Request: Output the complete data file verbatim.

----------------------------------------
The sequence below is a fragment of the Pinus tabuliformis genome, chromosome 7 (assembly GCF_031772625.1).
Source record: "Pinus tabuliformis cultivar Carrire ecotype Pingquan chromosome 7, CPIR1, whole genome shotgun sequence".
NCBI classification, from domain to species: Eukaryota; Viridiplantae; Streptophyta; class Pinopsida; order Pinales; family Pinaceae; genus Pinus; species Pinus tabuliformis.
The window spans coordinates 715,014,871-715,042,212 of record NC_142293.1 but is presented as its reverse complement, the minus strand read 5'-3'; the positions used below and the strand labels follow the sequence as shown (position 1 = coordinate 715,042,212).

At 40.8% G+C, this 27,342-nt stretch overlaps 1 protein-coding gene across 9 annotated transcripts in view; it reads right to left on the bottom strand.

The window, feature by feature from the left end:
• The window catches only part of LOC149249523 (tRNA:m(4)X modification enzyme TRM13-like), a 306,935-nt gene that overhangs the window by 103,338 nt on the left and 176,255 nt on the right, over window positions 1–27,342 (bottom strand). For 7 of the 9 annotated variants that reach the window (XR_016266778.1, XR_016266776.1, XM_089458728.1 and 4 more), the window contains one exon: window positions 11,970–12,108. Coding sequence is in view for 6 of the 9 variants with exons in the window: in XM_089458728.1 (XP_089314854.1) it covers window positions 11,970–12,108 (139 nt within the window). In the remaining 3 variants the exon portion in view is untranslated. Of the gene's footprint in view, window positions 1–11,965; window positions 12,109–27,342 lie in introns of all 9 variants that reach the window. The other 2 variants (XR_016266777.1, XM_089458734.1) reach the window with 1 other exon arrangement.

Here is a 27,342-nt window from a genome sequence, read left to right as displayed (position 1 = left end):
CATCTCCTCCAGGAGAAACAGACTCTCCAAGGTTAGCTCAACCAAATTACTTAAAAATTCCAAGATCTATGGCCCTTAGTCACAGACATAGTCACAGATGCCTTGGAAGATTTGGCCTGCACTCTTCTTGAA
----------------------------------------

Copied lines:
The sequence below is a fragment of the Pinus tabuliformis genome, chromosome 7 (assembly GCF_031772625.1).
Source record: "Pinus tabuliformis cultivar Carrire ecotype Pingquan chromosome 7, CPIR1, whole genome shotgun sequence".
NCBI classification, from domain to species: Eukaryota; Viridiplantae; Streptophyta; class Pinopsida; order Pinales; family Pinaceae; genus Pinus; species Pinus tabuliformis.
The window spans coordinates 715,014,871-715,042,212 of record NC_142293.1 but is presented as its reverse complement, the minus strand read 5'-3'; the positions used below and the strand labels follow the sequence as shown (position 1 = coordinate 715,042,212).

At 40.8% G+C, this 27,342-nt stretch overlaps 1 protein-coding gene across 9 annotated transcripts in view; it reads right to left on the bottom strand.

The window, feature by feature from the left end:
• The window catches only part of LOC149249523 (tRNA:m(4)X modification enzyme TRM13-like), a 306,935-nt gene that overhangs the window by 103,338 nt on the left and 176,255 nt on the right, over window positions 1–27,342 (bottom strand). For 7 of the 9 annotated variants that reach the window (XR_016266778.1, XR_016266776.1, XM_089458728.1 and 4 more), the window contains one exon: window positions 11,970–12,108. Coding sequence is in view for 6 of the 9 variants with exons in the window: in XM_089458728.1 (XP_089314854.1) it covers window positions 11,970–12,108 (139 nt within the window). In the remaining 3 variants the exon portion in view is untranslated. Of the gene's footprint in view, window positions 1–11,965; window positions 12,109–27,342 lie in introns of all 9 variants that reach the window. The other 2 variants (XR_016266777.1, XM_089458734.1) reach the window with 1 other exon arrangement.

Here is a 27,342-nt window from a genome sequence, read left to right as displayed (position 1 = left end):
CATCTCCTCCAGGAGAAACAGACTCTCCAAGGTTAGCTCAACCAAATTACTTAAAAATTCCAAGATCTATGGCCCTTAGTCACAGACATAGTCACAGATGCCTTGGAAGATTTGGCCTGCACTCTTCTTGAA